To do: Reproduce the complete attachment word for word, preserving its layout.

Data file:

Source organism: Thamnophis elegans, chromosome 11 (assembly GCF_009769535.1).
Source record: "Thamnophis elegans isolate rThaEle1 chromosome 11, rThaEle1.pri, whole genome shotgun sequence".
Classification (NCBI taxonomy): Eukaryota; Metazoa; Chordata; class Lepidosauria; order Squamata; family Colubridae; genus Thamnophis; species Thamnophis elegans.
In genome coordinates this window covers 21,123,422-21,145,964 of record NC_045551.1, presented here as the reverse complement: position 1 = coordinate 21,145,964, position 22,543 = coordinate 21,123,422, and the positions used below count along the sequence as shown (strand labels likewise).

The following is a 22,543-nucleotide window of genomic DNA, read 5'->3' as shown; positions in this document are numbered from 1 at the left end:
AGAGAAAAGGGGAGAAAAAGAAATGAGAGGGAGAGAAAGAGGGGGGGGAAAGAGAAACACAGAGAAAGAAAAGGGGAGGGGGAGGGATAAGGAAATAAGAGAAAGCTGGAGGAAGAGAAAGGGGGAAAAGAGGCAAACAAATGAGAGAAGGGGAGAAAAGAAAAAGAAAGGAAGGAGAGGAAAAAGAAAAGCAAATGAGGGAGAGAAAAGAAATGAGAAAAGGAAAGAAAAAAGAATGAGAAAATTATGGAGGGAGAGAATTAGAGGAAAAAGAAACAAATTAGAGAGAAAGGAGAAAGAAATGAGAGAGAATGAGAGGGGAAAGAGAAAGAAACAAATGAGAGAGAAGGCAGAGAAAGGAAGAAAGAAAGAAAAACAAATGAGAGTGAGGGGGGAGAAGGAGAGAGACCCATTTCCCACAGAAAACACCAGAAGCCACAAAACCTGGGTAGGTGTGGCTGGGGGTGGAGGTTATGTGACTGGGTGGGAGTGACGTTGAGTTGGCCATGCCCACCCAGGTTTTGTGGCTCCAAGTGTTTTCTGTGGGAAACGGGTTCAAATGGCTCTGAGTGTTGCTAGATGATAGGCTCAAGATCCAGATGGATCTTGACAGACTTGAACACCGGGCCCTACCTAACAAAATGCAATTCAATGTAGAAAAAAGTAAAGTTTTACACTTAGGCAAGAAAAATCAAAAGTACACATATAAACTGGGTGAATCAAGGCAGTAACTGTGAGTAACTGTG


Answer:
Source organism: Thamnophis elegans, chromosome 11 (assembly GCF_009769535.1).
Source record: "Thamnophis elegans isolate rThaEle1 chromosome 11, rThaEle1.pri, whole genome shotgun sequence".
Classification (NCBI taxonomy): Eukaryota; Metazoa; Chordata; class Lepidosauria; order Squamata; family Colubridae; genus Thamnophis; species Thamnophis elegans.
In genome coordinates this window covers 21,123,422-21,145,964 of record NC_045551.1, presented here as the reverse complement: position 1 = coordinate 21,145,964, position 22,543 = coordinate 21,123,422, and the positions used below count along the sequence as shown (strand labels likewise).

The following is a 22,543-nucleotide window of genomic DNA, read 5'->3' as shown; positions in this document are numbered from 1 at the left end:
AGAGAAAAGGGGAGAAAAAGAAATGAGAGGGAGAGAAAGAGGGGGGGGAAAGAGAAACACAGAGAAAGAAAAGGGGAGGGGGAGGGATAAGGAAATAAGAGAAAGCTGGAGGAAGAGAAAGGGGGAAAAGAGGCAAACAAATGAGAGAAGGGGAGAAAAGAAAAAGAAAGGAAGGAGAGGAAAAAGAAAAGCAAATGAGGGAGAGAAAAGAAATGAGAAAAGGAAAGAAAAAAGAATGAGAAAATTATGGAGGGAGAGAATTAGAGGAAAAAGAAACAAATTAGAGAGAAAGGAGAAAGAAATGAGAGAGAATGAGAGGGGAAAGAGAAAGAAACAAATGAGAGAGAAGGCAGAGAAAGGAAGAAAGAAAGAAAAACAAATGAGAGTGAGGGGGGAGAAGGAGAGAGACCCATTTCCCACAGAAAACACCAGAAGCCACAAAACCTGGGTAGGTGTGGCTGGGGGTGGAGGTTATGTGACTGGGTGGGAGTGACGTTGAGTTGGCCATGCCCACCCAGGTTTTGTGGCTCCAAGTGTTTTCTGTGGGAAACGGGTTCAAATGGCTCTGAGTGTTGCTAGATGATAGGCTCAAGATCCAGATGGATCTTGACAGACTTGAACACCGGGCCCTACCTAACAAAATGCAATTCAATGTAGAAAAAAGTAAAGTTTTACACTTAGGCAAGAAAAATCAAAAGTACACATATAAACTGGGTGAATCAAGGCAGTAACTGTGAGTAACTGTG